Overlooking king crab


King Crab held by crew of Kiska. photo by Ed Best

King Crab held by crew of Kiska. photo by Ed Best

We must say we have really overlooked the importance of king crab in the development of fisheries in the North Pacific. The development of crab canning vessels, first by the Japanese, and then by Soviets, were significant developments in the modernization and industrialization of fishing.

We’re reading a couple of interesting papers which have given us some background on king crab. We thank Dr. Robert S. Otto, a retired federal biologist, for a recent paper on the history of king crab. More about Dr. Otto here:

Japanese crab was exported to the U.S. under the Geisha label

Japanese crab was exported to the U.S. under the Geisha label

According to his reconstruction, the Japanese pioneered canning crab in the 1880s and1890s. They began to export canned crab to the U.S. by 1906. The market was strong, and by the 1930s, it was a significant source of foreign capital. Otto estimates that between 1924 and1939, the Japanese exported more about 3.1 million cases of canned crab to the U.S., with a nominal value of $48 million. Converted to 2010 U.S. dollars, he calculates the crab was worth $674 million.

Much of that crab was taken at Bristol Bay, which meant that the crab had, in essence, been American crab. [1] The Americans had fished in Bristol Bay since the 1880s, but only for salmon. It was the presence of the Japanese fishermen that pushed Congress to appropriate funds in 1940, for Americans to explore the potential of king crab. Bob Hitz has written about this here and here.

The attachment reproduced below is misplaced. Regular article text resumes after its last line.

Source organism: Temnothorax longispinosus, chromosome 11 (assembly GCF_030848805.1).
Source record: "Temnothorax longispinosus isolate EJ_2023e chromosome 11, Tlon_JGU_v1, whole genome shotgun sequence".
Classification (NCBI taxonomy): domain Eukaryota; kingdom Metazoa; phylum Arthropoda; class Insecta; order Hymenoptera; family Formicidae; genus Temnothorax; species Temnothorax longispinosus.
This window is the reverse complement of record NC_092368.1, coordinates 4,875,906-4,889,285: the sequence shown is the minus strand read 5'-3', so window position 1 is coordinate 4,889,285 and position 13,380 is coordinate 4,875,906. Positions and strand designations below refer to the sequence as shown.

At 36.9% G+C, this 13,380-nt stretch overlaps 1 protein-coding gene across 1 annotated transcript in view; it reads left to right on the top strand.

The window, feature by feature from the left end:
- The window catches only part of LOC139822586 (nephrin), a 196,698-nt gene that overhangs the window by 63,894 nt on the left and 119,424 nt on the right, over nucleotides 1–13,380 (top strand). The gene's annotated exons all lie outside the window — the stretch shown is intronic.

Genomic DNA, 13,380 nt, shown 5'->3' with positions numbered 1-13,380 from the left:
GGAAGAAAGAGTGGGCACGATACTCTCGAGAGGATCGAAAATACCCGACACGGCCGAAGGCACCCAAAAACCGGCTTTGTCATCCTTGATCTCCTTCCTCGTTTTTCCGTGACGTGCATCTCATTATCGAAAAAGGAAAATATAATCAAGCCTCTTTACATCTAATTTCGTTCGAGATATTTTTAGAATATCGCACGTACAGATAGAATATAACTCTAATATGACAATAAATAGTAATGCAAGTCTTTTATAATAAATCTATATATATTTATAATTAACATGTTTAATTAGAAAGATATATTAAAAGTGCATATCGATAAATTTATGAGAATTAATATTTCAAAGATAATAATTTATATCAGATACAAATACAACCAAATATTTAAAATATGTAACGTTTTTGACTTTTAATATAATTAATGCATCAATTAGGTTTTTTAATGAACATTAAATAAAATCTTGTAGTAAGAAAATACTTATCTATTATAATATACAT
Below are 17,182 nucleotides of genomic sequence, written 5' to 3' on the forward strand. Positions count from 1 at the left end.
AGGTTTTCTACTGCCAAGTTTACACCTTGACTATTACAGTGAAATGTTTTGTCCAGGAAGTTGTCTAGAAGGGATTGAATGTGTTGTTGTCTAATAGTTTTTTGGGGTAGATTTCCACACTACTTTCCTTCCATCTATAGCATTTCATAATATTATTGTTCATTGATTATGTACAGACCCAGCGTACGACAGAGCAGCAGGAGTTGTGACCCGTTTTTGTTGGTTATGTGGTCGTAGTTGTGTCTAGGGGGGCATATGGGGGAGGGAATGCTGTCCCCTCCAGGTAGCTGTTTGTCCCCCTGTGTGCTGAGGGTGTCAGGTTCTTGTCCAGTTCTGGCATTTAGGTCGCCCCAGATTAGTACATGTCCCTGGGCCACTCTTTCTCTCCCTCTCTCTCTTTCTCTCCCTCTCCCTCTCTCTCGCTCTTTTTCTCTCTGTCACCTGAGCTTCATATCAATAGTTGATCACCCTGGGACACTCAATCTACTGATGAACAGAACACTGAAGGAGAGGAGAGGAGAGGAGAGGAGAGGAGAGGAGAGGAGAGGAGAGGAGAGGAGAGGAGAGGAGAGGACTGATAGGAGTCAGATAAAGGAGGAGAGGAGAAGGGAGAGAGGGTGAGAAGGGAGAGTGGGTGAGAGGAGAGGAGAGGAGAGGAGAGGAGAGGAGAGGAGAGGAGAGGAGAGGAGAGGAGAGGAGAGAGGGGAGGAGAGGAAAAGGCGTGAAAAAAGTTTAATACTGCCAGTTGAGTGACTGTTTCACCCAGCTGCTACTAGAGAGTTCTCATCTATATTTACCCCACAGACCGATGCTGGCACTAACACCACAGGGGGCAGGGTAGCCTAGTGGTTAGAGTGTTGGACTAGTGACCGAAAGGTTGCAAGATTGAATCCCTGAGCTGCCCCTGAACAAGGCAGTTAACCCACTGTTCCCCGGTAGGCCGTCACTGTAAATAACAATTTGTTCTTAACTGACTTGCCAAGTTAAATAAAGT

Floating canneries developed so fishermen could follow the crab, as they were depleted locally (We cannot resist point out that there is a pattern here.) The floating canneries could also follow the crab on their migration. [2]

The Russians began fishing for crab on the Primorye Coast in 1908. Like the Japanese, they built floating canneries that would follow the crabs to new water as local catches decreased. They copied the Japanese model and built their first factory crab ship in 1928. By the 1930s, Japanese and Soviet crab landings were 30 million crabs by 1930. It was a high-value product and an importance source of foreign currency.

Both the Soviets and the Japanese resumed their floating canneries after the war. They signed a fisheries agreement in 1956, leading to an enormous expansion of capacity in the region, a topic we are exploring as work on our next book.



[1] Fishery Market News, “Report of the Alaska crab investigations,” May, 1942, 3-8.

[2] “Technology of crab meat canning,” Fisheries Research Board of Canada, Translation Series 1523, Ottawa, 1970.


About finleyc

I'm a writer and a historian of science. I'm interested in the intersection of science and policy in the oceans, and especially around fishing.
This entry was posted in boat building, fisheries science, Fishing, History of Science, History of Technology, Japanese fishing, Maritime History, Ocean fishing, Pacific Explorer, Pacific Fishing History Project, Soviet environmental history, Soviet fishing, Soviet history', World History and tagged , , , , , , , , , . Bookmark the permalink.

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